‘Uncertainty’ has been on the lips of every farming business, bank and adviser for the last three-and-a-half years and things are unlikely to get much clearer for a while in terms of trade, standards and financial support.
That is why innovating, generating new income and spreading risk are going to be key to the stability of many farms.
In 2018/19, income from agriculture made up just 12% of farm business incomes, according to Defra, while diversifications made up 26%, direct payments 54% and agrienvironment schemes 8%.
With no long-term promises about farm support, it is essential to shift the balance away from reliance on subsidies.
That is why we have created this guide to diversification.
We have looked at four trends shaping consumer behaviour which farmers could capitalise on, delved into businesses already making a success of them and sought advice from experts.
Increasingly, successful farmers are going to spend less time in the tractor cab and more time creating, innovating, specialising and marketing their enterprises.
Farmers are entrepreneurial, adaptive people, but they will need to keep learning, use the drive and skills of the younger generation and embrace change.
Food production has never come under such scrutiny.
However, produce that is safe, nutritious, ethical and sustainable has never been more in demand.
Farming’s role in managing the environment is Charlotte Davies, head of renewable energy and agriculture, Shawbook Bank.
also under the spotlight, yet people are increasingly in search of green space, peace and quiet.
So while there are challenges, there are also opportunities for those who want to pursue them.
Farmers are naturally entrepreneurial and, for many, diversifying income is going to be a key tool enabling them to weather the economic changes ahead and loss of direct support payments.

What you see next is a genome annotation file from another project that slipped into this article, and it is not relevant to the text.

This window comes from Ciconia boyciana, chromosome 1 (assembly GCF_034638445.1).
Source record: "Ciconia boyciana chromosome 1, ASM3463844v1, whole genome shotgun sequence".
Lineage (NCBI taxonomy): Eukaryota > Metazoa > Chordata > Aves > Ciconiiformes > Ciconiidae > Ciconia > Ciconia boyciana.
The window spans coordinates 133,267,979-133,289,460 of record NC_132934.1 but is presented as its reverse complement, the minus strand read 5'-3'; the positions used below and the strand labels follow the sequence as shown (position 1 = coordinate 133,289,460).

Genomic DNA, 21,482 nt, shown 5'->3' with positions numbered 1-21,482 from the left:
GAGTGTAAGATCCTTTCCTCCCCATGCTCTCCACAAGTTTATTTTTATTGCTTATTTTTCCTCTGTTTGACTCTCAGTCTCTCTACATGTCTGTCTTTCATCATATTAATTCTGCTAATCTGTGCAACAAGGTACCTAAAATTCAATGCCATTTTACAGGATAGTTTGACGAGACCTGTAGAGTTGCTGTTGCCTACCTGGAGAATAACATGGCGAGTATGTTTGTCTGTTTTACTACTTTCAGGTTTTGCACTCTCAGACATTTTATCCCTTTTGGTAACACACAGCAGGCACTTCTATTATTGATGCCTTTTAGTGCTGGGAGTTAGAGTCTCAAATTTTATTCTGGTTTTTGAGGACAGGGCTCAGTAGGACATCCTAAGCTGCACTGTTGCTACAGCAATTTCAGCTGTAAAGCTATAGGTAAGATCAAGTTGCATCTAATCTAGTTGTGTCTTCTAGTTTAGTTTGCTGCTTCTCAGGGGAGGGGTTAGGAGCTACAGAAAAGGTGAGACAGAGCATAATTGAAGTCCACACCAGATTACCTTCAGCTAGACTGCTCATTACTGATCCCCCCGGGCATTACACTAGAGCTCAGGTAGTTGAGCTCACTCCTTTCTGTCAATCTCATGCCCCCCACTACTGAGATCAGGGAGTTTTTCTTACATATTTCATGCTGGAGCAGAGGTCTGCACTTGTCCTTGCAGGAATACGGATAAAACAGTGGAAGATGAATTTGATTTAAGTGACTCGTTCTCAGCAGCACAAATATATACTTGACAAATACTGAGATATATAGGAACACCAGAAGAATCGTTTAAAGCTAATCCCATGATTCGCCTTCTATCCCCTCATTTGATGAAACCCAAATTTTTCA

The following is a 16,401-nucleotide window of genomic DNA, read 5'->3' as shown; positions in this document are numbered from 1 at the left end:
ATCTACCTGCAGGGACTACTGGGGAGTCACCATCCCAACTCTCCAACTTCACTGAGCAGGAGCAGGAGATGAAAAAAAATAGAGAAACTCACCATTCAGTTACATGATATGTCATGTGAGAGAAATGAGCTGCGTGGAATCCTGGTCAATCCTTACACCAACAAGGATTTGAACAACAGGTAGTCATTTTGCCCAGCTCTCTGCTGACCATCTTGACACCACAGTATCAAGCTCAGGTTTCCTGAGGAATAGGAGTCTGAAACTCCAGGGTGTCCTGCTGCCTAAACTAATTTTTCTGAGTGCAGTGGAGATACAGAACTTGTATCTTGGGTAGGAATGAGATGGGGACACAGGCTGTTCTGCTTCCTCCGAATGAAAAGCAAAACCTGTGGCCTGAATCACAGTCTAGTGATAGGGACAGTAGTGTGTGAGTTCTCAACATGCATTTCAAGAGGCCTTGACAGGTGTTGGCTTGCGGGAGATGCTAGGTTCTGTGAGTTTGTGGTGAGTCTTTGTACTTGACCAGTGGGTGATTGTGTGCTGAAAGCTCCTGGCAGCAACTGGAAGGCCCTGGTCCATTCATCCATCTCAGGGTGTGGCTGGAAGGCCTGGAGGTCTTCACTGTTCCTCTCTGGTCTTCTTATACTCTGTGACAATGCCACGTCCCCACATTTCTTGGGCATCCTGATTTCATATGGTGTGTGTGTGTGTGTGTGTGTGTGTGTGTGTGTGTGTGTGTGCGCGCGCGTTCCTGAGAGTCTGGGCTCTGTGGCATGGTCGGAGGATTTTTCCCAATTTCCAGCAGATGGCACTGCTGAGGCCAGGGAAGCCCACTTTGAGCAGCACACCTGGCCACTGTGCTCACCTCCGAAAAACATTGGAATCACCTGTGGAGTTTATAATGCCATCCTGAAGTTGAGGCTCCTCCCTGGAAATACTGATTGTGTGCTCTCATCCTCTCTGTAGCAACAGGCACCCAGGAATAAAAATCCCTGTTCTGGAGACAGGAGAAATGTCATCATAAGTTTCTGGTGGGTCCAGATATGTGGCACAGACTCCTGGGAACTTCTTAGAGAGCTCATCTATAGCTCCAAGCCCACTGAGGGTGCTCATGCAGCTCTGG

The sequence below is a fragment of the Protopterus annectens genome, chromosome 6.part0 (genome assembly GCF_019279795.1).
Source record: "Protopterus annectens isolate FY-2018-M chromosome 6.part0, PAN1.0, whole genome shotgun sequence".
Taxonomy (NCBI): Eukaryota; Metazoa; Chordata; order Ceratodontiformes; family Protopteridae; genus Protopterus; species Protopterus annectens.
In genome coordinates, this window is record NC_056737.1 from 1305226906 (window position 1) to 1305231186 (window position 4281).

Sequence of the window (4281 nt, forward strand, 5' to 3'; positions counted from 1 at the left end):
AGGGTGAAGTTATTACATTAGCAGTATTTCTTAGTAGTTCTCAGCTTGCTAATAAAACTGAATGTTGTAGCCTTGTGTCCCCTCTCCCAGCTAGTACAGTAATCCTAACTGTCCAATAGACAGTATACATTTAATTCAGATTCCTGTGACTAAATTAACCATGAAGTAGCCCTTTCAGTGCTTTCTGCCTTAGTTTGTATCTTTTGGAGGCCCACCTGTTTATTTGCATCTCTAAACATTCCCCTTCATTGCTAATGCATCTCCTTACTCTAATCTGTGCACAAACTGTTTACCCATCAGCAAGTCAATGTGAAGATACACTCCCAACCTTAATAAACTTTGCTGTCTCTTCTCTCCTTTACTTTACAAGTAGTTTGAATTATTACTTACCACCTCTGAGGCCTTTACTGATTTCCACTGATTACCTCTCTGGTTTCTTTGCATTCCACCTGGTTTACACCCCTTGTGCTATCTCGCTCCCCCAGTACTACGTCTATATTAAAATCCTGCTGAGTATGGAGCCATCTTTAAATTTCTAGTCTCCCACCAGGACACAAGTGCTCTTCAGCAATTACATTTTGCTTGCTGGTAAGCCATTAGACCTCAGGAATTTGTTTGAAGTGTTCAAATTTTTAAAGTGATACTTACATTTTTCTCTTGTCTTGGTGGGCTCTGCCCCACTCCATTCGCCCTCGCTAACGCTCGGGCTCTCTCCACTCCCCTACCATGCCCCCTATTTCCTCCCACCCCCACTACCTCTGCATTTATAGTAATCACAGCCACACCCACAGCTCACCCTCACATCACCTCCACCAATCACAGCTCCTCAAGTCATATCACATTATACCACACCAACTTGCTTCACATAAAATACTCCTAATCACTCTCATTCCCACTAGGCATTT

There are opportunities for those willing to understand changes in consumer behaviour and society’s demands and we have picked four which we think deserve some thought and investigation.
This is about looking beyond the common diversifications – whether that is a premium food product with a great story and carbon-footprinting, a unique experience on a farm, or planting trees and selling the carbon credits to corporations.
Not every farming business will need or want to diversify – for some, knuckling down and concentrating on specialist operations and economies of scale is going to be most sustainable.
For others, now is the time to look at alternative enterprises, reduce reliance on direct payments and unlock those opportunities.
The green economy is worth an estimated US$4 trillion (£3tn) globally – about the same size as the fossil fuel sector, according to FTSE Russell, global market analysts.
The value of carbon trading alone soared 250% in 2018 to €144 billion (£122bn), say analysts at Refinitiv.
Public concern for biodiversity, climate change, and the environment is helping to fuel this, forcing big companies to look for ways to improve their credentials and sustainability.
At the same time, consumers are demanding farmers do more to tackle biodiversity loss, environmental degradation and climate change.
This creates a growing opportunity for farmers who can offer environmental services, such as carbon sequestration and biodiversity offsetting, while also showing how farming is part of the solution.
According to Susan Twining, chief land use policy adviser at the CLA, there are three main pots of money which farmers could tap into: The anticipated new Government agrienvironment scheme, offsetting from housing developments and carbon trading.